Johnny Depp faces an uphill battle in his defamation lawsuit against Amber Heard – and the fact that he’s so famous makes his case even tougher to win, legal experts told The Post this week.
The “Pirates of the Caribbean” star’s team will have to meet a higher legal bar to prove their case because of their client’s high-profile status, the experts said.
“The First Amendment protects our rights to discuss matters of public concerns – which arguably, in today’s day and age, includes celebrities’ lives,” explained California entertainment lawyer Mitra Ahouraian.
Defamation cases are hard to win in general — and even more difficult when they involve celebrities, because there’s an added burden of proving “actual malice” on the part of the defendant (Heard).
“He has this additional burden which is not easy,” Ahouraian said.
But Depp, 58, doesn’t appear to be sweating the difficult nature of his case — and is spending the week off from trial in Europe, a source close to him said.
“Johnny is in Europe taking some time out to rest for a few days, hang out with old friends, playing music, and is taking long walks in the countryside,” the source said.
The “Edward Scissorhands” actor sued Heard, 36, for $50 million in defamation over a 2018 Washington Post op-ed piece she penned calling herself “a public figure representing domestic abuse.”
Heard did not name Depp in the essay. But his attorneys argue it still smeared him, because it was clearly referencing allegations of domestic abuse Heard made when she filed for divorce in 2016.
The “Aquaman” actress has fired back with her own $100 million countersuit alleging Depp is carrying out a “smear campaign” to ruin her life.
The two have been duking it out in a Virginia court for four weeks over the claims, though the proceedings went on break May 5, after Heard’s second day on the stand, and will resume Monday.
Halim Dhanidina, a former California judge and current criminal defense lawyer, said two challenges in these cases are that opinions can’t be considered defamatory, and that the statements being challenged must be proven false.
“Defamation cases are generally difficult, largely because you have this tension between a person’s First Amendment rights to express themselves and the difference between a statement of opinion and a statement of fact,” Dhanidina said.
“Statements of opinion generally speaking are not something for defamation suits because you can’t prove or disprove what someone’s opinion is or whether it’s accurate.”
With public figures, such as Depp and Heard, you need to go beyond proving that statements were false — and show they were made with “actual malice,” the experts said.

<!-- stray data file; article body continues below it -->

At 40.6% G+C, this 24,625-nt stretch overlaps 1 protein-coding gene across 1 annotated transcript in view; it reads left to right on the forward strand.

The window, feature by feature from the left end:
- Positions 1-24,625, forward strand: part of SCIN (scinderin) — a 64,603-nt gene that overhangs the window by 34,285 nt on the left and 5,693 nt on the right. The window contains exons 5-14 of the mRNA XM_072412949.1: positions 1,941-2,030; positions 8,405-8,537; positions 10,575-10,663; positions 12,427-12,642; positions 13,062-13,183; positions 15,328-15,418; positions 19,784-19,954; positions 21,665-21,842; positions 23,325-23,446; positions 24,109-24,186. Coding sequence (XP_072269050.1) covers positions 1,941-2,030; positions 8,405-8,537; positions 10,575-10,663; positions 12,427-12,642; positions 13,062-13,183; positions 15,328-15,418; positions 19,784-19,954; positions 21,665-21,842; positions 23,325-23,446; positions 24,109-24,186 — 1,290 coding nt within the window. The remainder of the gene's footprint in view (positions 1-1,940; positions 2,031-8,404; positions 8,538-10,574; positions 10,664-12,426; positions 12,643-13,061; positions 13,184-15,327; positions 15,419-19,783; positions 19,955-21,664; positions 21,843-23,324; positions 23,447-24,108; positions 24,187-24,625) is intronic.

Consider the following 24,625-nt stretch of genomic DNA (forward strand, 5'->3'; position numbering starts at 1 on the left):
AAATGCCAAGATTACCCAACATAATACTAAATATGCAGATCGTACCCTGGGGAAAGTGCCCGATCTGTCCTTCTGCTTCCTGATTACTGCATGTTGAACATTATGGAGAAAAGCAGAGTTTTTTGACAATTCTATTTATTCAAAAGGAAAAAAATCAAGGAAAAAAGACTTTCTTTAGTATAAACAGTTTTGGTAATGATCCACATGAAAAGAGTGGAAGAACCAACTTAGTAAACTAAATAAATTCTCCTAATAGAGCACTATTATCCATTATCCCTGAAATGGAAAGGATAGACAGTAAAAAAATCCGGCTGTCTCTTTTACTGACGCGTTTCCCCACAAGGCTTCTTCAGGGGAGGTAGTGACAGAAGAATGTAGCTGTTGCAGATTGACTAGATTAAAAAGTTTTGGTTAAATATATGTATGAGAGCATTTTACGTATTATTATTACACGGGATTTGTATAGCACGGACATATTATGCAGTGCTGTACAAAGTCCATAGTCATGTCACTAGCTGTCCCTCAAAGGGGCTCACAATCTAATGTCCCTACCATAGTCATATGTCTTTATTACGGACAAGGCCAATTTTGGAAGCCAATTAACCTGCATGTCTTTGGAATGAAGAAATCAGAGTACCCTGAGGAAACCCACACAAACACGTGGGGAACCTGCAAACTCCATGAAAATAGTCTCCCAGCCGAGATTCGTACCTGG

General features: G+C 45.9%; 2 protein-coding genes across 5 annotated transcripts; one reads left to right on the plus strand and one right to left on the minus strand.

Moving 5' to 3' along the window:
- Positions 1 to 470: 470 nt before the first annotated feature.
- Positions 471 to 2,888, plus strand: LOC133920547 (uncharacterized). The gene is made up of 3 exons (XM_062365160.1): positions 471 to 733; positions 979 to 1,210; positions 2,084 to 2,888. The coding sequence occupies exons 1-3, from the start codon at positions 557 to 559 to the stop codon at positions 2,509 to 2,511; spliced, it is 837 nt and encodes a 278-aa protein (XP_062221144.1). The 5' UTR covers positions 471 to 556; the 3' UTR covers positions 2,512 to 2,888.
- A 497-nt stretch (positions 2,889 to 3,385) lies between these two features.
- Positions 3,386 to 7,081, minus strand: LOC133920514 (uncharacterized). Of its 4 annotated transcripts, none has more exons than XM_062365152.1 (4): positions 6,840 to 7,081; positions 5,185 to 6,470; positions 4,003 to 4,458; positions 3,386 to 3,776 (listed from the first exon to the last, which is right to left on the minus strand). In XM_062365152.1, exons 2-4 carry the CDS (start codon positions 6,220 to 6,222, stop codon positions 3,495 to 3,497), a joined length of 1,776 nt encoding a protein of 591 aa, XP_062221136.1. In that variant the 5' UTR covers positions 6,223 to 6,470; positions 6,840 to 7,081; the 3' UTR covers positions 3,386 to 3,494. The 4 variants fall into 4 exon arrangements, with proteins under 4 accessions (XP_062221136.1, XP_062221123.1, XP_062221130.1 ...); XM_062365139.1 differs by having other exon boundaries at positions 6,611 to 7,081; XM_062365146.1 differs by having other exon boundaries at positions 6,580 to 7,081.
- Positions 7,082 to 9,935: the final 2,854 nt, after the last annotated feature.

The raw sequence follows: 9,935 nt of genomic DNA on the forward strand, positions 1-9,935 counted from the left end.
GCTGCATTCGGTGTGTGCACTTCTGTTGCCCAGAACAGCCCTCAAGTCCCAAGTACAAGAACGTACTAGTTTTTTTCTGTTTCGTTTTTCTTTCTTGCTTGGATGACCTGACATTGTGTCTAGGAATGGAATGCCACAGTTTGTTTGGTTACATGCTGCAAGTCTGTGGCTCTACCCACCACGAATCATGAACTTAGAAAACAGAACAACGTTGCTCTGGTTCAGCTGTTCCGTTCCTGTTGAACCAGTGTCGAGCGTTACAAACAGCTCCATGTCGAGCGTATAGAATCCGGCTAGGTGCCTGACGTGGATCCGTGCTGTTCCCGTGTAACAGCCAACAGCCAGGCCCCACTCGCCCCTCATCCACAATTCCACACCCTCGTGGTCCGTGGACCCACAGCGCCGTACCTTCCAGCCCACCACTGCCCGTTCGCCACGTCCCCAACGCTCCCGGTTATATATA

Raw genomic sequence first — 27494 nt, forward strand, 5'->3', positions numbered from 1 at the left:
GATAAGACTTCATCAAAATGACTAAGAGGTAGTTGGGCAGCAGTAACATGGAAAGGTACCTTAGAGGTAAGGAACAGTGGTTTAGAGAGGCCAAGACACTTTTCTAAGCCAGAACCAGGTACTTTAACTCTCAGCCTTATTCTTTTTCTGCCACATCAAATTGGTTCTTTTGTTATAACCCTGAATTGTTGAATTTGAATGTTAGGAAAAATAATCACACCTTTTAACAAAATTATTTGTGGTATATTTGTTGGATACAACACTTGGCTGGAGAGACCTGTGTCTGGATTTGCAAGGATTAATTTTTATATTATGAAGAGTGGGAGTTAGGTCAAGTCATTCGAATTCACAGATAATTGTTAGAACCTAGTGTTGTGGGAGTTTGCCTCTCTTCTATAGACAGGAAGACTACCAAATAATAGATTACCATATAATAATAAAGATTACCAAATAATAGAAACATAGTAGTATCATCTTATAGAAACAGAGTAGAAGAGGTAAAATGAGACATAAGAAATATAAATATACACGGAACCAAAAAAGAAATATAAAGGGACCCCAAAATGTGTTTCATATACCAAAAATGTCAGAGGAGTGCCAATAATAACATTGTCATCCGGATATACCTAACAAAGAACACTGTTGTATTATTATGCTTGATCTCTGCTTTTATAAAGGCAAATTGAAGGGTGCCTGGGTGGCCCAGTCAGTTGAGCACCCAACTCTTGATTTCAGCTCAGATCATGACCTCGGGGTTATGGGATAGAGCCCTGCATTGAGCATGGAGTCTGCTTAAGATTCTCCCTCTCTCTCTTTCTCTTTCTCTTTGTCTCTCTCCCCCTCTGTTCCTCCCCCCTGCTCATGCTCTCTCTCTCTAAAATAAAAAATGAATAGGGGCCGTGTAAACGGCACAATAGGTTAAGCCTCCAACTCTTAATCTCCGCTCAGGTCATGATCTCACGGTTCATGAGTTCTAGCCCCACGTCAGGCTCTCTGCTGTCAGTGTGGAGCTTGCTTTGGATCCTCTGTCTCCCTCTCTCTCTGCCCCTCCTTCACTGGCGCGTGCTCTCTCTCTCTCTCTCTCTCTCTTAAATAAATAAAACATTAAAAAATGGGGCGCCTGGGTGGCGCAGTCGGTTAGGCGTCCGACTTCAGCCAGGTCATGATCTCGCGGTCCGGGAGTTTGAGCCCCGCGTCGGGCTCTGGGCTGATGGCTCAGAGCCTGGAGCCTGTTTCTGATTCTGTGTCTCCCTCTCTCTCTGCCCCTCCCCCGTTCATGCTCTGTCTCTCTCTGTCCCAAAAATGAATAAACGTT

Actual malice is a legal standard that a false statement had to have been made knowing it was untrue or had to have been made recklessly – meaning the person didn’t bother to check if their statement was true.
“Neither of them, in my opinion, are going to be able to meet the standard to establish that they were defamed,” Ahouraian said, adding, “It’s probably going to be a wash on either side.”
The attorney said that “what is front and center” right now is whether what Heard said was true or false.
“If there is some truth then that’s a loss — that’s not defamation,” she said.
An additional layer in celebrity cases, is dealing with the person’s existing reputation — which Dhanidina said could help Depp in this case.
“Johnny Depp is largely a well-regarded person,” the former judge said. “When you think about what the average American knows about him it’s going to be very popular movies like the ‘Pirates of the Caribbean’ franchise.”
“You can go to Disneyland or Disneyworld and there he is. His image is all throughout that amusement park ride in a very wholesome environment,” Dhanidina said. “That gives him an advantage to a certain extent.
“If the jurors go into this feeling like they already know him and like him and trust him, then he can’t help but enjoy somewhat of a natural advantage there,” Dhanidina added.
New York lawyer Richard Altman, who reps Mariah Carey’s brother, Morgan Carey, in his defamation suit against the pop superstar, called Depp’s suit “a thin case” and said “I don’t understand how this case was never dismissed.”
“The [Heard op-ed] article doesn’t point to any specific facts so again it looks like an opinion,” Altman said. “A woman who says she was abused is writing about being abused. you can’t have a defamation suit based on opinion.”
Follow The Post’s live coverage of the Johnny Depp-Amber Heard defamation trial
Altman said if you sue for defamation you open yourself up to scrutiny from the other side – and in Depp’s case intense public scrutiny.
“When you file a defamation claim you are putting your entire reputation on the line,” Altman said. “You can put your entire reputation on the line and it becomes fair game for attack by the other side so if you have any skeletons in your closet or if you have any past indiscretions they are very likely to come up.
“Nobody’s perfect so people have to be very careful when they bring these kind of cases and [Depp] does have this reputation which is being aired in court here all the time,” Altman said.
Another challenge in defamation cases is that you also have to prove how the alleged defamatory statement led to a monetary loss — Which Depp argues they did.
“Part of the difficulty there is connecting those two dots – this false statement led to this economic loss,” Dhanidina said.
Regardless of how things turn out, sources close to Depp said he feels “vindicated” and relieved to have been able “to tell his side of the story.”
Lawyers on both sides didn’t immediately return requests for comment.